The Louvre: A Medieval Fortress






The iconic Louvre Museum, the most visited art museum in the world renowned for the variety of famous pieces it has within its halls, was not always used in the same function as it is today. The Louvre initially served as a secure fortress during the reign of the medieval kings of France and was a symbol of the authority of the monarchy for years to come, repurposed into a royal palace and then into the museum we know of it as today. The history of the modern art museum that we see as a national symbol of France today is equally, if not more, as captivating as the magnificent art it holds inside. The juxtaposition of the medieval ruins with the modern museum seemed surreal, as centuries of history were concentrated into one central location.

As is expected, the Louvre is a feat that cannot be completed in just one day. Even though I have visited four times already, I still feel like I could use a few more days to really understand all that the great museum has to offer. Each of the wings offers insight into the past from many different eras and regions, from ancient Roman sculptures to Napoleon’s rooms.  

One of my classes, Paris Collage, looks into how architecture plays an importance into the historic buildings of Paris. During a class trip to the Louvre, it was surprising that we remained outside of the Louvre the entire time (yes, we were freezing in the Parisian wind). However, the impressive building has an amazing history surrounding it. In the 12th century, the Louvre served as a fortress for the walled city of Paris, right at the outer limits.  In one of the exhibits, you can see the remnants of a tower while you are walking through what used to be the moat (which is a super cool feeling). My professor explained how expansions of the original fortress allowed it to become to royal palace and then finally the art museum we know of it as today. Upon further analysis of the facades of the Louvre, you can make out the time period of the construction, as well as who was the leader of the country at that time. Through the allegories depicted through decoration and ornamentation, you can further understand the symbols that were important to France and its royalty throughout history.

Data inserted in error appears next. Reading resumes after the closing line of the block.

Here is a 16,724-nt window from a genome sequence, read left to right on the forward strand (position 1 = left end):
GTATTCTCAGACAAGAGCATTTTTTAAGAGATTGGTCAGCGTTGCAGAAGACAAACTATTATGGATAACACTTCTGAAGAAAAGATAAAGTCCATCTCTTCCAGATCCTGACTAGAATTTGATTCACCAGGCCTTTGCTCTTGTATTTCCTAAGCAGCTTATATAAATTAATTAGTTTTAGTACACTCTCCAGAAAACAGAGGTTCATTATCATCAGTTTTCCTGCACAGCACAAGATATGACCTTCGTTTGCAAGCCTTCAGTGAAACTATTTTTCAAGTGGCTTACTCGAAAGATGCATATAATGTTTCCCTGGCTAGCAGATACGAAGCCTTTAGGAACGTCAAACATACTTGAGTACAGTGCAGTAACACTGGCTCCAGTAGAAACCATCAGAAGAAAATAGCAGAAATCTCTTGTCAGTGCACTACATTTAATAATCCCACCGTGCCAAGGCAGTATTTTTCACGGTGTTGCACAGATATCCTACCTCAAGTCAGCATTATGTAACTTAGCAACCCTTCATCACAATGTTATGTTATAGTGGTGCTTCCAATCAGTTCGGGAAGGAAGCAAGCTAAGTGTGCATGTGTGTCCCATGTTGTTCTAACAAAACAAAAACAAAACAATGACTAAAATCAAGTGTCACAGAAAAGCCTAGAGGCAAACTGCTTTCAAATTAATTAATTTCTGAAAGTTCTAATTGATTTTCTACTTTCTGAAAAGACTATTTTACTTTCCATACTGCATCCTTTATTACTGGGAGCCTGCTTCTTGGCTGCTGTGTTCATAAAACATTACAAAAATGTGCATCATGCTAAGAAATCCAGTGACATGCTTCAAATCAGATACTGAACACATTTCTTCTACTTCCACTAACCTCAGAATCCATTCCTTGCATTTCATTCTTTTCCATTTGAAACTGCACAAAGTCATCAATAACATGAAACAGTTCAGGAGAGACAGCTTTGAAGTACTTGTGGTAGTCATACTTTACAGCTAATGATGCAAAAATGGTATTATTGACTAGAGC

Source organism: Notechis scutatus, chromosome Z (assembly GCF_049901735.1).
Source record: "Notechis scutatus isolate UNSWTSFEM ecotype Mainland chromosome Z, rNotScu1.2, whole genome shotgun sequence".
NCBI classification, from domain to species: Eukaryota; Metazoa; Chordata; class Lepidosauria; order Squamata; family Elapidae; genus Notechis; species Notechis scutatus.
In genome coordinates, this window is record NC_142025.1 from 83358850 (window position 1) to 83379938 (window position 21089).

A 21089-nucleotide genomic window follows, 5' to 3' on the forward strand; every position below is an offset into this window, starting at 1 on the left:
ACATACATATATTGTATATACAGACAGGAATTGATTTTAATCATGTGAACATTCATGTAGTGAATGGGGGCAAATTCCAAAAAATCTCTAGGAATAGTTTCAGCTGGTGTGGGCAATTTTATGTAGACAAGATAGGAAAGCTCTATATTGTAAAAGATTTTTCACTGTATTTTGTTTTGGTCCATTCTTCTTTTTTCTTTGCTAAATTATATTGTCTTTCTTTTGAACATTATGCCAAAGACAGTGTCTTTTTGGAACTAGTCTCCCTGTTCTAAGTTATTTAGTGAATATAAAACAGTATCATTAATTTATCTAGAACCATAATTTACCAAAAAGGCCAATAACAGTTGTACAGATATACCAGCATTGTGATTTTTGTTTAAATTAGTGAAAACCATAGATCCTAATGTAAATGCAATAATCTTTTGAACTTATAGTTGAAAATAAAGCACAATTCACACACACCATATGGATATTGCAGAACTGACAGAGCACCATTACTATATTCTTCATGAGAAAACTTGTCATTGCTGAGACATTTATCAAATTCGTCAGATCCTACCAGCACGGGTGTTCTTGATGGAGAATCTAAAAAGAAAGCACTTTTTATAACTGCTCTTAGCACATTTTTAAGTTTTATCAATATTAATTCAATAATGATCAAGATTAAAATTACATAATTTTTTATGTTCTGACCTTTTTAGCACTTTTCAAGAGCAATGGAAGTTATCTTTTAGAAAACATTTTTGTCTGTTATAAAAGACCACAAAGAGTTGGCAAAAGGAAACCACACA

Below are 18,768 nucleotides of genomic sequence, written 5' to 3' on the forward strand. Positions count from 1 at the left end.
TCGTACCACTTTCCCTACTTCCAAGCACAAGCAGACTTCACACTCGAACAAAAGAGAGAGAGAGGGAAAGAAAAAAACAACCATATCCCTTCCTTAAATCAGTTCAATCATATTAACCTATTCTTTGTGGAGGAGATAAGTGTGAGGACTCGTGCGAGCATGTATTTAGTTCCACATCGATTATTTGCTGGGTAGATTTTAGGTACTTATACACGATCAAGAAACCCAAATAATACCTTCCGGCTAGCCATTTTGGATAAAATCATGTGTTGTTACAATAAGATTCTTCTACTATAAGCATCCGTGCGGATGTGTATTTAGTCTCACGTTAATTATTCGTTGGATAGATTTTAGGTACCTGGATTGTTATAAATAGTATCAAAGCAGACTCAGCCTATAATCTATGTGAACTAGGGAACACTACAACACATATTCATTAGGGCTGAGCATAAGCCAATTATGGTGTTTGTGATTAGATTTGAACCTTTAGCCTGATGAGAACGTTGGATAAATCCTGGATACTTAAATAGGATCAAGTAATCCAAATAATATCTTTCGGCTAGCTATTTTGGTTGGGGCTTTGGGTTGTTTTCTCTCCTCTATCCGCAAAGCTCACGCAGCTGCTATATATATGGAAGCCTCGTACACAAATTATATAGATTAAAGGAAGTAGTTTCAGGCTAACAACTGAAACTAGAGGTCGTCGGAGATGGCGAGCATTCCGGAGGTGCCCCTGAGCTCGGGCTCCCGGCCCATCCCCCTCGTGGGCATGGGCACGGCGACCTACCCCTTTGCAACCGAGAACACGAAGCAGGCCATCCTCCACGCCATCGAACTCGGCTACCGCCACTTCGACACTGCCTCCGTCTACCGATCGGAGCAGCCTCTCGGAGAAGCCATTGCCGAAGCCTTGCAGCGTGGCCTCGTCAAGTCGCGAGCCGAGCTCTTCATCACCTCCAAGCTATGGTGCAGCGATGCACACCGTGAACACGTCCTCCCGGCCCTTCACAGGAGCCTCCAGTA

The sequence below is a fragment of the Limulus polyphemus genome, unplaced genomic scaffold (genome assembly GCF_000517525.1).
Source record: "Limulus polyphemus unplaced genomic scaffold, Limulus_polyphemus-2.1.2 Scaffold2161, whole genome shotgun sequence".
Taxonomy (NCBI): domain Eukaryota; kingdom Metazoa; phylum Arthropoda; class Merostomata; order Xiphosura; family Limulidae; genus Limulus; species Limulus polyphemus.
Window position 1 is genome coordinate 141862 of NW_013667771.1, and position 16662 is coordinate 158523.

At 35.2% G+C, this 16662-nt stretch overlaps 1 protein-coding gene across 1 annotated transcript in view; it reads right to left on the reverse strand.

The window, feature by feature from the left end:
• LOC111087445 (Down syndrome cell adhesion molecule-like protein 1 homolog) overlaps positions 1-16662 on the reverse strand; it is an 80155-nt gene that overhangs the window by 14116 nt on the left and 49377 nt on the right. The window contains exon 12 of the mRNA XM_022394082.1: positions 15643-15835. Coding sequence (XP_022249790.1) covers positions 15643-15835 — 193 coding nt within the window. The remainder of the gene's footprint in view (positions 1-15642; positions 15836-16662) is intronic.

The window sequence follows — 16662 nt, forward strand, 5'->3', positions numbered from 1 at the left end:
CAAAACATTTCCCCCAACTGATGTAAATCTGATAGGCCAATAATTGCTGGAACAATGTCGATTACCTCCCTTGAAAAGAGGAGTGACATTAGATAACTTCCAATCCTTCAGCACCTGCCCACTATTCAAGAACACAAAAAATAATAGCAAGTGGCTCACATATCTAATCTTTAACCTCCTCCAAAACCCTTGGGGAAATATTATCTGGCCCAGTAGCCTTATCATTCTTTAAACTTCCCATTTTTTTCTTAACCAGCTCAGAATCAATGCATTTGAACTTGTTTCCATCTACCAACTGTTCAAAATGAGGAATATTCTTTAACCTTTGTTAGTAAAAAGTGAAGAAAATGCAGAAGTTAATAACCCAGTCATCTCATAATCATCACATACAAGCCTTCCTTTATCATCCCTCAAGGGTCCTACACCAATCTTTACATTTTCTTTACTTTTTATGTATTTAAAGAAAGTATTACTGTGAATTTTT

Walking in the moat of the Louvre, tower to the right.
The outer wall of the medieval Louvre’s moat.

The Louvre is definitely a must-see when visiting Paris, but it is important to appreciate more than just the vast collections of art within its walls. The history of the museum is fascinating, especially when you realize that the building has been used for various functions for over 800 years while always holding a special place for France. Although I recommend spending a day or two in each of the Louvre’s wings, I wouldn’t miss the impressive architecture on the outside that combines several different artistic movements.